Alternative SchoolingHome schooling is common in Idaho with some reasonable cooperation between public schools and home schoolers on extra-curricular activities. Many home schoolers teach their children completely without government involvement. Children between the ages of 7 and 15 are required to attend some form of schooling. The statutory requirement only specifies that they be "otherwise comparably instructed." There is no state-required testing, teacher qualifications, or obligation to divulge the nature of the home school program. Home schoolers do not have to inform the school district that they are home schooling, and case law has established the burden of proof is upon the district to prove that any home schooling does not meet the statutory requirements.
Charter schools began a few years ago in Idaho, in what is essentially a state-funded, private school program. Time will tell how long "private" charter schools can remain on public funds. They do, however, tend to provide more bang for the buck or less bucks giving public schools much needed competition.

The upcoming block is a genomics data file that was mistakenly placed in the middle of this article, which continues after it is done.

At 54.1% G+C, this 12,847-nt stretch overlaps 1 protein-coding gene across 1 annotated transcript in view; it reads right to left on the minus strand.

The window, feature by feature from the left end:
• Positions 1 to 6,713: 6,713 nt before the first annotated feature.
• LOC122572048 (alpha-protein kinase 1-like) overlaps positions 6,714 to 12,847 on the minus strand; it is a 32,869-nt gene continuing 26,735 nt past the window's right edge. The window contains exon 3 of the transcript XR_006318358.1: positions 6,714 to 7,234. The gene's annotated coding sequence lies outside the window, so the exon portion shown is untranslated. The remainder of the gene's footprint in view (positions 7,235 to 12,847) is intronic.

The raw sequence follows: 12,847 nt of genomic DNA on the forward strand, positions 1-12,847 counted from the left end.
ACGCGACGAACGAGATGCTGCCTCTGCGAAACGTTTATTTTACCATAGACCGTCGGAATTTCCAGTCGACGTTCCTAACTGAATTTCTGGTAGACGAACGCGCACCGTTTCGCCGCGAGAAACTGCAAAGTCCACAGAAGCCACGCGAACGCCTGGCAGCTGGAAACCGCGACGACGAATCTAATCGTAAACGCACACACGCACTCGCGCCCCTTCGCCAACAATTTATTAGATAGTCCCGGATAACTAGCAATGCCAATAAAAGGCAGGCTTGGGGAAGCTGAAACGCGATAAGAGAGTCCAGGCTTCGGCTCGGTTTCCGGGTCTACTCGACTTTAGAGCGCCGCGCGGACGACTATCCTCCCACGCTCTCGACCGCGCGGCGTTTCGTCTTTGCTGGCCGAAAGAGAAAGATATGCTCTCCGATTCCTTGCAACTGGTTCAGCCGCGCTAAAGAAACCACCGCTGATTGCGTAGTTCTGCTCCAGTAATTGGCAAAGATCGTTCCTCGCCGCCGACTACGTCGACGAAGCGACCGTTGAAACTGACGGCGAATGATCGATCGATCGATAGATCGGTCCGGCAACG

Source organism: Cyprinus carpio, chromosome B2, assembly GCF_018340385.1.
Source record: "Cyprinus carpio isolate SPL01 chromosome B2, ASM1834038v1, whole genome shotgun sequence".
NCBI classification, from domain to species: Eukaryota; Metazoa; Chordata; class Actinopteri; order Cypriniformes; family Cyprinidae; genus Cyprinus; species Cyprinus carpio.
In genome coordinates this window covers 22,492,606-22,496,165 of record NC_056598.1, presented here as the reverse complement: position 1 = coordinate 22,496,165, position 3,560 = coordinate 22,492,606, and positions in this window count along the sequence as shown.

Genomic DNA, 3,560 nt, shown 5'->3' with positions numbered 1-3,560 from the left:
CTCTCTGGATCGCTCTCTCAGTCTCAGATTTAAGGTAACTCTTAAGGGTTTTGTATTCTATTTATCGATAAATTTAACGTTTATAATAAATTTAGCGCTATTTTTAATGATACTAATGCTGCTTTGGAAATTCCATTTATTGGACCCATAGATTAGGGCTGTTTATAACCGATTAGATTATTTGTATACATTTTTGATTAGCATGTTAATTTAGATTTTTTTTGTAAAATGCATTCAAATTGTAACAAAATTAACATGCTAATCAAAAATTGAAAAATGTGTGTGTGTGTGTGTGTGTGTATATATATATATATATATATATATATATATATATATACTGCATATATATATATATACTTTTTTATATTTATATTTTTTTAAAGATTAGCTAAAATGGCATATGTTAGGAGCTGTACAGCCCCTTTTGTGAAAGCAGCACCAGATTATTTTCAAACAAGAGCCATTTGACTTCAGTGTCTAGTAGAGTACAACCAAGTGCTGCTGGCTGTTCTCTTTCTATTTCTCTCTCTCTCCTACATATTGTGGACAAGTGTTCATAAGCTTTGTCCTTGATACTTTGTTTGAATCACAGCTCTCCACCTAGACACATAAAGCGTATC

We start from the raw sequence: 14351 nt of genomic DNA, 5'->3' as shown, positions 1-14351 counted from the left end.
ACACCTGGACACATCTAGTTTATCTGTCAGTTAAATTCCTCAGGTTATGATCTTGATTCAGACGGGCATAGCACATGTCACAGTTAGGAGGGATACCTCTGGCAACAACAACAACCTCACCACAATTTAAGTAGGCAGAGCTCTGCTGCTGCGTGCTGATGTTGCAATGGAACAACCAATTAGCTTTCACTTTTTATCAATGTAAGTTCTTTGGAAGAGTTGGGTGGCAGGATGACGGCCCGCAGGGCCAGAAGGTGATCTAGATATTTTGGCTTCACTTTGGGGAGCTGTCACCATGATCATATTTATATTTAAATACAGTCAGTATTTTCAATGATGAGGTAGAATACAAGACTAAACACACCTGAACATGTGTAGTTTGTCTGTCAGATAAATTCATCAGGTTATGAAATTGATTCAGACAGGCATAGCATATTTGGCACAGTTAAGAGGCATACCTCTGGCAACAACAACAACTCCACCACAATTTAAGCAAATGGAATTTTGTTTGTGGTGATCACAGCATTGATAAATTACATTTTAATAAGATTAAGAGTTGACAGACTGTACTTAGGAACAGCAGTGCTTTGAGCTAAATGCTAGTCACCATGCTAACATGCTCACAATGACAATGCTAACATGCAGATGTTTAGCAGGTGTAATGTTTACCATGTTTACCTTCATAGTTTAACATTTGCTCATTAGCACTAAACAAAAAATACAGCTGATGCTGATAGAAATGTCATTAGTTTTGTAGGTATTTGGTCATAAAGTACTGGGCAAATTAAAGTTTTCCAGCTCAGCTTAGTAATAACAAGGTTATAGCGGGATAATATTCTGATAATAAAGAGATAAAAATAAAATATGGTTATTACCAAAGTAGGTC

VaccinesLike other states, Idaho has an active vaccination program. While most of the public literature portrays vaccinations as mandatory for school age and under children, it is a voluntary program. Exemption from the otherwise "required" vaccination of public and private school children is possible when a signed statement is filed, stating life or health endangering circumstances, religious or other objections.
Climate and GeographyIdaho has a wide variety of climates, terrain, and regions.